Barton County 4-H NewslettersView Now
There are eight active 4-H clubs in Barton County.
City Clovers Club — Meets: Third Sunday afternoon of the month
Location: Wolf Center
Club Leader: JJ Shaw
Learn a Do Club — Meets: Monthly
Club Leader: Kimberly Ball
Make-it-Happen Club — Meets: Monthly
Club leader: Matt Brown
Range Masters Club — Meets: Varies
Club leader: Charlie Winslow (Charlie is certified in 4-H shooting sport disciplines of archery, 22 small rifle, and shotgun).
Rough Riders Club — Meets: Varies
Location: Wolf Center in Lamar
Club leaders: Shanda Winslow and Bethany Fanning
Shiloh Club — Meets: Second Monday of every month
Location: Liberal Community Center
Club leader: Stacey Endicott
Barton County Teen Leaders Club — Meets: Third Sunday afternoon of the month
Location: Wolf Center in Lamar
Club leaders: Maureen Moyer and Elaine Davis
Youth Excel Club (a 4-H club in Lamar High School) — Meets: Varies
Club leader: Elaine Davis
4-H brings young people, ages 5 to 18, and adults together to learn everyday skills through hands-on learning. Working on activities from animal and plant sciences to robotics, 4-H'ers learn problem-solving skills that can make a positive impact upon our community. Through 4-H, young people learn to:
- meet the diverse challenges of today's world
- build self-confidence
- learn responsibility
- make positive decisions
4-H clubs are open to ages 8 to 18. Clubs meet monthly for group activities and club business. Each club elects officers and has an approved adult leader who supervises club activities. Club members also enroll in projects in their areas of interest.
With projects on more than 75 topics, 4-H has something to interest every child. Here are just a few of the opportunities 4-H offers—geocaching, robotics, international exchanges, horsemanship, pets, starting a business, arts and crafts, raising animals, woodworking, photography and gardening.
Clover Kids clubs
Clover Kids introduces 5- to 7-year-olds to the 4-H experience. In Clover Kids, children learn how to get along with others, work in groups, explore their interests, while building self-confidence. Clover Kids do not enroll in projects or raise animals, and do not participate in competitive events, contests or shows.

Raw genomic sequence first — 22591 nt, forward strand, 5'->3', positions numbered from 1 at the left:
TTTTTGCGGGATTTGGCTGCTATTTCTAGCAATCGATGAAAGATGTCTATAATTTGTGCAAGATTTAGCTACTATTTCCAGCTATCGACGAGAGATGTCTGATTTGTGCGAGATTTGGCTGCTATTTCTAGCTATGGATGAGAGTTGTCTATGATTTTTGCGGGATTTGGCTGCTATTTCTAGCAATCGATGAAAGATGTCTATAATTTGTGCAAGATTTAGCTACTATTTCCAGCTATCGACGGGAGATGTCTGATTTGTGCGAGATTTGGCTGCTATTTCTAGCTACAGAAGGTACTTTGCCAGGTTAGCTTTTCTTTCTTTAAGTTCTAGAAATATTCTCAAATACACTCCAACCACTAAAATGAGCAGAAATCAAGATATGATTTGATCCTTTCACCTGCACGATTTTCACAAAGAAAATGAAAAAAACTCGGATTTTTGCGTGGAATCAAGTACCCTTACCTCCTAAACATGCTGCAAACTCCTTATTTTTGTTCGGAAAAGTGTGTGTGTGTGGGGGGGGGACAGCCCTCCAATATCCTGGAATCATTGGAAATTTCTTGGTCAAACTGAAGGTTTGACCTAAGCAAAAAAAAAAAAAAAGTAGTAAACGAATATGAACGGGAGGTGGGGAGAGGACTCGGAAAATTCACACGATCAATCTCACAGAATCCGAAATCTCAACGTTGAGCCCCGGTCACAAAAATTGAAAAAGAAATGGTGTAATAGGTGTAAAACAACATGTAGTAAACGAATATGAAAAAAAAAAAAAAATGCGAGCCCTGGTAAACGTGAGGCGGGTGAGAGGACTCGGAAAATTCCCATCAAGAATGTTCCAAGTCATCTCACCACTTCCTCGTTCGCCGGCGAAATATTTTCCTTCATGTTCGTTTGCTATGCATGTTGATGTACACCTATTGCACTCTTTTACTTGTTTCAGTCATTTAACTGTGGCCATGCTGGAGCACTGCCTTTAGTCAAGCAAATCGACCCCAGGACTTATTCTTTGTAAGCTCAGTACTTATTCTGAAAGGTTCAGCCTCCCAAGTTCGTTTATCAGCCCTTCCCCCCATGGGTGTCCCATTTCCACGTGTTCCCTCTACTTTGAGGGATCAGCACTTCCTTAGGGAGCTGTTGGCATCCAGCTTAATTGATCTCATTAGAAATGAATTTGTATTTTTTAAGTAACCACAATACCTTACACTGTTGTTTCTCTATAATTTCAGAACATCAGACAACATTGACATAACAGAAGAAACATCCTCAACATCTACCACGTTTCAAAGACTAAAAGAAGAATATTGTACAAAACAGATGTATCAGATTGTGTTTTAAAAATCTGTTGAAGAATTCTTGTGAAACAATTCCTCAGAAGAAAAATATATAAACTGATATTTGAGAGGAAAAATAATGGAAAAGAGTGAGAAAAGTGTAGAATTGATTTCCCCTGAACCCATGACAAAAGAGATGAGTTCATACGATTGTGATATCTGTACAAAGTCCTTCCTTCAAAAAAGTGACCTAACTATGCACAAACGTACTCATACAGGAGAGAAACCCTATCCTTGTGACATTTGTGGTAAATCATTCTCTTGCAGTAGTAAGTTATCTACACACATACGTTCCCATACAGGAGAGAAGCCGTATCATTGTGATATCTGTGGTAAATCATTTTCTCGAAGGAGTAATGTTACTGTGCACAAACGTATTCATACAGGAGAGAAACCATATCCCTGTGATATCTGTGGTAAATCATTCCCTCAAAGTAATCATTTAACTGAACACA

How to join
Joining 4-H is as easy as contacting the extension center. A staff member will explain the enrollment process and membership dues. In addition to dues, some projects may require a small investment to get started, and there may be a fee for materials, trips or other activities.
Young people are welcome to join at any time. The 4-H program year runs from Oct. 1 to Sept. 30. Certain activities may have participation deadlines.
Be a 4-H volunteer
Adult volunteers are essential to 4-H. Adult volunteers serve as club or project leaders, help with county or regional events, chair committees and organize fund raisers. You don't have to be a parent or grandparent of the 4-H member to get involved. All volunteers are screened for child abuse and neglect, as well criminal records, before they are accepted and each year thereafter. As a volunteer, University of Missouri Extension will provide you with training so you will be well-prepared and successful as an adult leader. The orientation includes information on 4-H history and the educational framework, the characteristics of age groups, character development and safety.